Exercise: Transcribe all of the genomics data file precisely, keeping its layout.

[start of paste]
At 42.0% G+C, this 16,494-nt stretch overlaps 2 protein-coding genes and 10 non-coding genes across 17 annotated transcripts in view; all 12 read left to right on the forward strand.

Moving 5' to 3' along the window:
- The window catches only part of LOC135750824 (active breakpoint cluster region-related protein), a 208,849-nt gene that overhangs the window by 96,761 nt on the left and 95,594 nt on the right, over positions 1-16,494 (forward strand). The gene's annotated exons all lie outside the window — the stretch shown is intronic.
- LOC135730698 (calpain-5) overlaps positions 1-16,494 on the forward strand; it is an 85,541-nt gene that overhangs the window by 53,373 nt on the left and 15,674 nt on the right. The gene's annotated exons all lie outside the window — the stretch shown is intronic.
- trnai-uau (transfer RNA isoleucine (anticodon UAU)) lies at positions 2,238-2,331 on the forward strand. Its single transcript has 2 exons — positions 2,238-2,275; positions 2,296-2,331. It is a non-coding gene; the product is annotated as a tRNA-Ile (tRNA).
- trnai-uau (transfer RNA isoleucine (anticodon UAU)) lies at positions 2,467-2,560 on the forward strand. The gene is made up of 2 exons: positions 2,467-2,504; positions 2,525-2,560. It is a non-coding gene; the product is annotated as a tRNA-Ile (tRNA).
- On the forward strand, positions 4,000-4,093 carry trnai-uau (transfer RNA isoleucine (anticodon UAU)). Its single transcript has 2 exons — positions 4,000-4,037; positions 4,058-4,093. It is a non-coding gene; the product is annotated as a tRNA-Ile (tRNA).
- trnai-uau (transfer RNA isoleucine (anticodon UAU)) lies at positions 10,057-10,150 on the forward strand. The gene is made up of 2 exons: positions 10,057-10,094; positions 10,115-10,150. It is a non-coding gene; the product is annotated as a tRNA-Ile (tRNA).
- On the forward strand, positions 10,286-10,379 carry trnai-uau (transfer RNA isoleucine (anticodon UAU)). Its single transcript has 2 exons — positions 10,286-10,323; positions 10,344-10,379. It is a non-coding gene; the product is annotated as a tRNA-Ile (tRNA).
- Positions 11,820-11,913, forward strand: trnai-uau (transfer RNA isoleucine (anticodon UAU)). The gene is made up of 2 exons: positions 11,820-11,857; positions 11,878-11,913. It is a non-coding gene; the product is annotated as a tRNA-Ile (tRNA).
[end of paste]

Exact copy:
At 42.0% G+C, this 16,494-nt stretch overlaps 2 protein-coding genes and 10 non-coding genes across 17 annotated transcripts in view; all 12 read left to right on the forward strand.

Moving 5' to 3' along the window:
- The window catches only part of LOC135750824 (active breakpoint cluster region-related protein), a 208,849-nt gene that overhangs the window by 96,761 nt on the left and 95,594 nt on the right, over positions 1-16,494 (forward strand). The gene's annotated exons all lie outside the window — the stretch shown is intronic.
- LOC135730698 (calpain-5) overlaps positions 1-16,494 on the forward strand; it is an 85,541-nt gene that overhangs the window by 53,373 nt on the left and 15,674 nt on the right. The gene's annotated exons all lie outside the window — the stretch shown is intronic.
- trnai-uau (transfer RNA isoleucine (anticodon UAU)) lies at positions 2,238-2,331 on the forward strand. Its single transcript has 2 exons — positions 2,238-2,275; positions 2,296-2,331. It is a non-coding gene; the product is annotated as a tRNA-Ile (tRNA).
- trnai-uau (transfer RNA isoleucine (anticodon UAU)) lies at positions 2,467-2,560 on the forward strand. The gene is made up of 2 exons: positions 2,467-2,504; positions 2,525-2,560. It is a non-coding gene; the product is annotated as a tRNA-Ile (tRNA).
- On the forward strand, positions 4,000-4,093 carry trnai-uau (transfer RNA isoleucine (anticodon UAU)). Its single transcript has 2 exons — positions 4,000-4,037; positions 4,058-4,093. It is a non-coding gene; the product is annotated as a tRNA-Ile (tRNA).
- trnai-uau (transfer RNA isoleucine (anticodon UAU)) lies at positions 10,057-10,150 on the forward strand. The gene is made up of 2 exons: positions 10,057-10,094; positions 10,115-10,150. It is a non-coding gene; the product is annotated as a tRNA-Ile (tRNA).
- On the forward strand, positions 10,286-10,379 carry trnai-uau (transfer RNA isoleucine (anticodon UAU)). Its single transcript has 2 exons — positions 10,286-10,323; positions 10,344-10,379. It is a non-coding gene; the product is annotated as a tRNA-Ile (tRNA).
- Positions 11,820-11,913, forward strand: trnai-uau (transfer RNA isoleucine (anticodon UAU)). The gene is made up of 2 exons: positions 11,820-11,857; positions 11,878-11,913. It is a non-coding gene; the product is annotated as a tRNA-Ile (tRNA).